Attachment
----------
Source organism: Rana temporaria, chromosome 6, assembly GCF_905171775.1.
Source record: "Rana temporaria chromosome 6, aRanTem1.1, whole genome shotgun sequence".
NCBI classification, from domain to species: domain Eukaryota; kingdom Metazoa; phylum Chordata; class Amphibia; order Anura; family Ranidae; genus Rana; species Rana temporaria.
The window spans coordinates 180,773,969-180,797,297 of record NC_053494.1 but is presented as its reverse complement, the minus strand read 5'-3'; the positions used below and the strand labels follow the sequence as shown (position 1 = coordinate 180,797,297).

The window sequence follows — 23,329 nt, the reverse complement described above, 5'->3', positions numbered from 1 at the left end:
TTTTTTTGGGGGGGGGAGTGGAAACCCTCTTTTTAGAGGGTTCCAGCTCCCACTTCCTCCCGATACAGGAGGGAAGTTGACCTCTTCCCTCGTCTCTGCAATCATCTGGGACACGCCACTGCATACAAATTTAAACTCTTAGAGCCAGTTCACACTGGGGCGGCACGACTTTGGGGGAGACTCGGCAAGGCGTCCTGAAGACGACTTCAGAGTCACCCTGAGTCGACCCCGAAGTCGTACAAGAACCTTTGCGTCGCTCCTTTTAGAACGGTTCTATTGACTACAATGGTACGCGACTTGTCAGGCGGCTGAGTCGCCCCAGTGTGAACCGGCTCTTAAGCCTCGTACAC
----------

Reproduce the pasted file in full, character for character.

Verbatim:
Source organism: Rana temporaria, chromosome 6, assembly GCF_905171775.1.
Source record: "Rana temporaria chromosome 6, aRanTem1.1, whole genome shotgun sequence".
NCBI classification, from domain to species: domain Eukaryota; kingdom Metazoa; phylum Chordata; class Amphibia; order Anura; family Ranidae; genus Rana; species Rana temporaria.
The window spans coordinates 180,773,969-180,797,297 of record NC_053494.1 but is presented as its reverse complement, the minus strand read 5'-3'; the positions used below and the strand labels follow the sequence as shown (position 1 = coordinate 180,797,297).

The window sequence follows — 23,329 nt, the reverse complement described above, 5'->3', positions numbered from 1 at the left end:
TTTTTTTGGGGGGGGGAGTGGAAACCCTCTTTTTAGAGGGTTCCAGCTCCCACTTCCTCCCGATACAGGAGGGAAGTTGACCTCTTCCCTCGTCTCTGCAATCATCTGGGACACGCCACTGCATACAAATTTAAACTCTTAGAGCCAGTTCACACTGGGGCGGCACGACTTTGGGGGAGACTCGGCAAGGCGTCCTGAAGACGACTTCAGAGTCACCCTGAGTCGACCCCGAAGTCGTACAAGAACCTTTGCGTCGCTCCTTTTAGAACGGTTCTATTGACTACAATGGTACGCGACTTGTCAGGCGGCTGAGTCGCCCCAGTGTGAACCGGCTCTTAAGCCTCGTACAC